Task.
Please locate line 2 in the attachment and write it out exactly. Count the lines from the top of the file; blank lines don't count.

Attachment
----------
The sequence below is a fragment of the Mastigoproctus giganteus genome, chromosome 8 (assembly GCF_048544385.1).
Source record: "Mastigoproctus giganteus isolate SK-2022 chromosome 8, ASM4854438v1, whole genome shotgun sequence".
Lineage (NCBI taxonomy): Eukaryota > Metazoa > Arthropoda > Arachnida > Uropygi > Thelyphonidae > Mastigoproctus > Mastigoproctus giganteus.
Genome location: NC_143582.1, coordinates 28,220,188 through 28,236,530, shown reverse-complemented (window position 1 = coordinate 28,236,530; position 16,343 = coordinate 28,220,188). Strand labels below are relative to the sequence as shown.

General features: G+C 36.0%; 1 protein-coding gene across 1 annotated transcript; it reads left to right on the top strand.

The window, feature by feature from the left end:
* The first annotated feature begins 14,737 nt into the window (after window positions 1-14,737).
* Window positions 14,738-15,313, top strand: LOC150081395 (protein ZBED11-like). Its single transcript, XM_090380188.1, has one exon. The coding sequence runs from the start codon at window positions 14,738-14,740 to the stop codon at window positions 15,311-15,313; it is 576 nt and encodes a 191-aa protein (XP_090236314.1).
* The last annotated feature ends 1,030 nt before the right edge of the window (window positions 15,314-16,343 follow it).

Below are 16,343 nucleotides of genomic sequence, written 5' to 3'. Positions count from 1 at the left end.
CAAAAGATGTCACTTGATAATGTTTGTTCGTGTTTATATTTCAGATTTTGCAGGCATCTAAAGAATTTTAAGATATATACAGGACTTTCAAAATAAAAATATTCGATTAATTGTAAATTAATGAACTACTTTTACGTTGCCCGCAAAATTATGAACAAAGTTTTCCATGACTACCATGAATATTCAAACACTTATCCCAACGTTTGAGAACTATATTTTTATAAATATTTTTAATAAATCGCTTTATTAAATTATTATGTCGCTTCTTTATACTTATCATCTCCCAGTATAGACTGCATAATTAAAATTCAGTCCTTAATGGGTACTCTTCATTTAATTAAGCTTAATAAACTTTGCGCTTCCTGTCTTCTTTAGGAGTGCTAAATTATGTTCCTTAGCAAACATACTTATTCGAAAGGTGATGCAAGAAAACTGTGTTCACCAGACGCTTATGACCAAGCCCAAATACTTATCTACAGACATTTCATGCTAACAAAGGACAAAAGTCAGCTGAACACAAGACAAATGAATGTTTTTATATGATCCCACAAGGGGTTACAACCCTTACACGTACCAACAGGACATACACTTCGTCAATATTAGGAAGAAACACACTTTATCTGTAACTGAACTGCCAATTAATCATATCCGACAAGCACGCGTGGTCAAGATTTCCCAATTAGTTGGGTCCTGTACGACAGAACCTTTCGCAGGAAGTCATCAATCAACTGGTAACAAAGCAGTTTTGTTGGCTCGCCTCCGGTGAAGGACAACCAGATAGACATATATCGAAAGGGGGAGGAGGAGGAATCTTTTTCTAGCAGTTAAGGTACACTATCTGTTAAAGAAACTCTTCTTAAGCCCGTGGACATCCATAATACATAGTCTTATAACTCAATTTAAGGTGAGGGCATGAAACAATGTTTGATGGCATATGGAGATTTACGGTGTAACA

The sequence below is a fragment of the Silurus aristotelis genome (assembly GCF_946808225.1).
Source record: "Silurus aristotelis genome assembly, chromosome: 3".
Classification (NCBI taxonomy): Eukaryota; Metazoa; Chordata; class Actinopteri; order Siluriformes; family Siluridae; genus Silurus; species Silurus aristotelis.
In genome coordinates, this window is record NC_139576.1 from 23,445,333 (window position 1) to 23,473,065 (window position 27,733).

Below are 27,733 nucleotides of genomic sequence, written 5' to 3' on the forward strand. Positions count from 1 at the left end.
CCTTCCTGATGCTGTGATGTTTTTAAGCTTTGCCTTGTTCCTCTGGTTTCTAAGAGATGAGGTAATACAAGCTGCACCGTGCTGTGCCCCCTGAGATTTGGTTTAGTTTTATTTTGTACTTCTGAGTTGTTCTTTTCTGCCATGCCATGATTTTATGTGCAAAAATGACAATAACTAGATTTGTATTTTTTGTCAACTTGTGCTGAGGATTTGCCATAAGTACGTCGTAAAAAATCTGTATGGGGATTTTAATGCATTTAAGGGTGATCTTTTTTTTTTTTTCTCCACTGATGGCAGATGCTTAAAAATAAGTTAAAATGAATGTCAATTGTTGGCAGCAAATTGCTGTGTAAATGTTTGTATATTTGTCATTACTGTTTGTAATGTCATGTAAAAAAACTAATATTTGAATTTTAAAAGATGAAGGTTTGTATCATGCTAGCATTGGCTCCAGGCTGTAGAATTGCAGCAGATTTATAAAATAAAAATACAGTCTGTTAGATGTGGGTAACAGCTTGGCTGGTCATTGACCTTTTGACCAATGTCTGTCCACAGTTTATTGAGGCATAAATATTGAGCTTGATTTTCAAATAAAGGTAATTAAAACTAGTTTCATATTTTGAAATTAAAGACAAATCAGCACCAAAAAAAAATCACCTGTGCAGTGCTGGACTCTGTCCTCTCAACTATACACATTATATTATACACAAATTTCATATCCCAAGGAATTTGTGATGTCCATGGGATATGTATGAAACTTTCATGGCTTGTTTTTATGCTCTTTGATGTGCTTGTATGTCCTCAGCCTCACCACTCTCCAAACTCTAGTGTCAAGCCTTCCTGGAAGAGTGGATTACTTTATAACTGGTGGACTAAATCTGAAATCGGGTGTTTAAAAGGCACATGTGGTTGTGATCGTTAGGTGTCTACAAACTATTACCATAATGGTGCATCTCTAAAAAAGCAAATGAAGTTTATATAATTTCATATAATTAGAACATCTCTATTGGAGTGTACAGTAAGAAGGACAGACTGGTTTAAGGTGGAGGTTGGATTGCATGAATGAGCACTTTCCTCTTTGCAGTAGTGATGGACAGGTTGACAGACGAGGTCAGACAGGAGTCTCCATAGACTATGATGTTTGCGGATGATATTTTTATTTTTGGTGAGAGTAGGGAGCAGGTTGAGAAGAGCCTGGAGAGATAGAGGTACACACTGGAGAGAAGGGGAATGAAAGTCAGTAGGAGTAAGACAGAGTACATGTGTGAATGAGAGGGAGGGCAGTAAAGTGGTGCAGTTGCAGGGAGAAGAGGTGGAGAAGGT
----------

Source record: "Mastigoproctus giganteus isolate SK-2022 chromosome 8, ASM4854438v1, whole genome shotgun sequence".